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India’s first openly gay prince says parents wanted him to have ‘conversion brain surgery’ | World News

India’s first openly gay prince has told Sky News his parents tried to make him have brain surgery to change his sexuality.

Prince Manvendra Singh Gohil said he felt humiliated when his mother and father sought medical help to “covert” him after he told them he was gay.

It comes after a Sky News investigation revealed doctors in India are still offering gay conversion therapy, despite the widely discredited practice being seen as “medical misconduct” by the nation’s regulators.

Prince Gohil, the heir of the Maharaja of Rajpipla in Gujarat, has launched a legal battle at India’s Supreme Court to try to get conversion therapy banned outright by law.

The court is also currently considering a bid to legalise gay marriage in the country.

Describing his own parents’ attempt to “convert” him, the royal told Sky News: “It was an absolute case of discrimination and violation of human rights. Whether I’m a prince or not a prince, parents have no right to put their children through [this] kind of torture.”

Prince Gohil said his parents visited doctors in the hope they could “perform a surgery on my brain, and even make me undergo electro shock therapy”.

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‘I can make you straight in three months’

However, their bid ultimately failed because doctors in the US, where they sought the “treatment”, refused to operate while pointing out that homosexually is not a mental disorder.

“It didn’t happen but imagine how much harassment one has to go through, how much humiliation one has to go through, just to endure this pain and suffering at the hands of parents – and this is happening to so many individuals in India,” he added.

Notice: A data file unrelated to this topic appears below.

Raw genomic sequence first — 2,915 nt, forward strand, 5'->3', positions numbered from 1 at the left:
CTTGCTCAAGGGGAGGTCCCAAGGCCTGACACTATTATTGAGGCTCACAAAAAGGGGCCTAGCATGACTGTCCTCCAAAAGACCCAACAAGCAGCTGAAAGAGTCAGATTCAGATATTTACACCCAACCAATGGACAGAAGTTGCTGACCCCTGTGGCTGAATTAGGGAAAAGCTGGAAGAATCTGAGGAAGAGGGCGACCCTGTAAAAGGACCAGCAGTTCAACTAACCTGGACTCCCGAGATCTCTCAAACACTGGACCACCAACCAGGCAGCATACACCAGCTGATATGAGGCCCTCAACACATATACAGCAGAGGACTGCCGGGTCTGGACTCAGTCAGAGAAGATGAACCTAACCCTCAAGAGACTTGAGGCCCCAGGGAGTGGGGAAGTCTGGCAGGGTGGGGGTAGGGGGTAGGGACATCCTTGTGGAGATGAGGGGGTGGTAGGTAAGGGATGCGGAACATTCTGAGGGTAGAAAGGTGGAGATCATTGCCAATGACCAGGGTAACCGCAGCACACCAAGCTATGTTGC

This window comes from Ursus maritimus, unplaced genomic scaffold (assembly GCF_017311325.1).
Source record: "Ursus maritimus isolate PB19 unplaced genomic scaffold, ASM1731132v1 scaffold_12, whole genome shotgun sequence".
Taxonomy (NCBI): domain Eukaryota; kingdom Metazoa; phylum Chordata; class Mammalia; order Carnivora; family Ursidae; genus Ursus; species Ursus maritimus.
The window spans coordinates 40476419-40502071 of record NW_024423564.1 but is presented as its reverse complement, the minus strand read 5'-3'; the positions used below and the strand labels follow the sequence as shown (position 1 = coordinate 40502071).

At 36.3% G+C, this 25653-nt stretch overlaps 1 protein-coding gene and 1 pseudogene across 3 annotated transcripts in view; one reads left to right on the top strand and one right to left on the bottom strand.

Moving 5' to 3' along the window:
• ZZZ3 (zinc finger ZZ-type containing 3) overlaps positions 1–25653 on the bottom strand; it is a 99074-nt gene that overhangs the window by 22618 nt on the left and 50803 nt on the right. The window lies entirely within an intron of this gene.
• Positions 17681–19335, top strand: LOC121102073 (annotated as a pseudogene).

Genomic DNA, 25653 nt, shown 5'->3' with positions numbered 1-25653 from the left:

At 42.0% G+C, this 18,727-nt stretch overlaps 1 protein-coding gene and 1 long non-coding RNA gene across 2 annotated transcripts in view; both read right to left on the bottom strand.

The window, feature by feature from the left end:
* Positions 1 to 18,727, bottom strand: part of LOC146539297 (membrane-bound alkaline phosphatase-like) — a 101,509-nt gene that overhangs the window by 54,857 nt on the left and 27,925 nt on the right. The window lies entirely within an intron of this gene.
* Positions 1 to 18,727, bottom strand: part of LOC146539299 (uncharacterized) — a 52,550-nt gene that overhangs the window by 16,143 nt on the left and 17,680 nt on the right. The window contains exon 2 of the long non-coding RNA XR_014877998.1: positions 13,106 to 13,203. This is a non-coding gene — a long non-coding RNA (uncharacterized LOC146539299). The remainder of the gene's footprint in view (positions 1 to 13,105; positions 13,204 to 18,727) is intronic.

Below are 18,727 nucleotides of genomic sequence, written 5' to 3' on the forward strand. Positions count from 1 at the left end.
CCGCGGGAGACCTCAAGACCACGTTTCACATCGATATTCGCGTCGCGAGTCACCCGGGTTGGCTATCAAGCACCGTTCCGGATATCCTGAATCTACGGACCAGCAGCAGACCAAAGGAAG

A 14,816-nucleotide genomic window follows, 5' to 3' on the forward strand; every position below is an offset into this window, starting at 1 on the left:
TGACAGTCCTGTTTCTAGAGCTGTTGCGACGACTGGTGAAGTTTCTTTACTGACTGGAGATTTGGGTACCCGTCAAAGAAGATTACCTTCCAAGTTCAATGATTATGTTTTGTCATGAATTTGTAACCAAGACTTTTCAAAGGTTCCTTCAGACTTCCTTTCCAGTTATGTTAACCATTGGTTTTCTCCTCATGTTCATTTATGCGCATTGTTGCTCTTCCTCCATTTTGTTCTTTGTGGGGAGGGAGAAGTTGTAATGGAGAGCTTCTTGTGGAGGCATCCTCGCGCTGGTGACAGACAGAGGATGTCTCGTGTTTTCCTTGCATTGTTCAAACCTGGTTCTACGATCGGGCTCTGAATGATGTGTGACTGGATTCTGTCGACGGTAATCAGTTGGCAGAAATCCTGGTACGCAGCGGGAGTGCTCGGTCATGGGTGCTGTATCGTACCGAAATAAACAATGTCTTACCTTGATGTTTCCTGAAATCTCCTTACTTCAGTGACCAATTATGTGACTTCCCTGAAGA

The prince made headlines in 2006 when he publicly announced he was gay, leading to protests and effigies of him being burnt in his home state by angry crowds.

But Prince Gohil said he was now reconciled with his parents and was “100%” optimistic that his legal battle would succeed because “the Indian judicial system now is quite open-minded”.

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He told Sky News: “when I came out I said ‘I don’t blame my parents, I don’t blame the people that are against me, that hate me’, I blame their ignorance on this subject.

“It is a lack of education, lack of awareness which causes people to be homophobic and bigoted… It’s our duty to educate them and to make them aware about the facts.”

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The LGBTQI+ struggle in India

The turnaround by his parents has gone so well that the prince’s father has since gifted the royal 15 acres of land so that he can build an LGBT community building.

He admitted “it takes time” – but said he was glad his family now accepted him.

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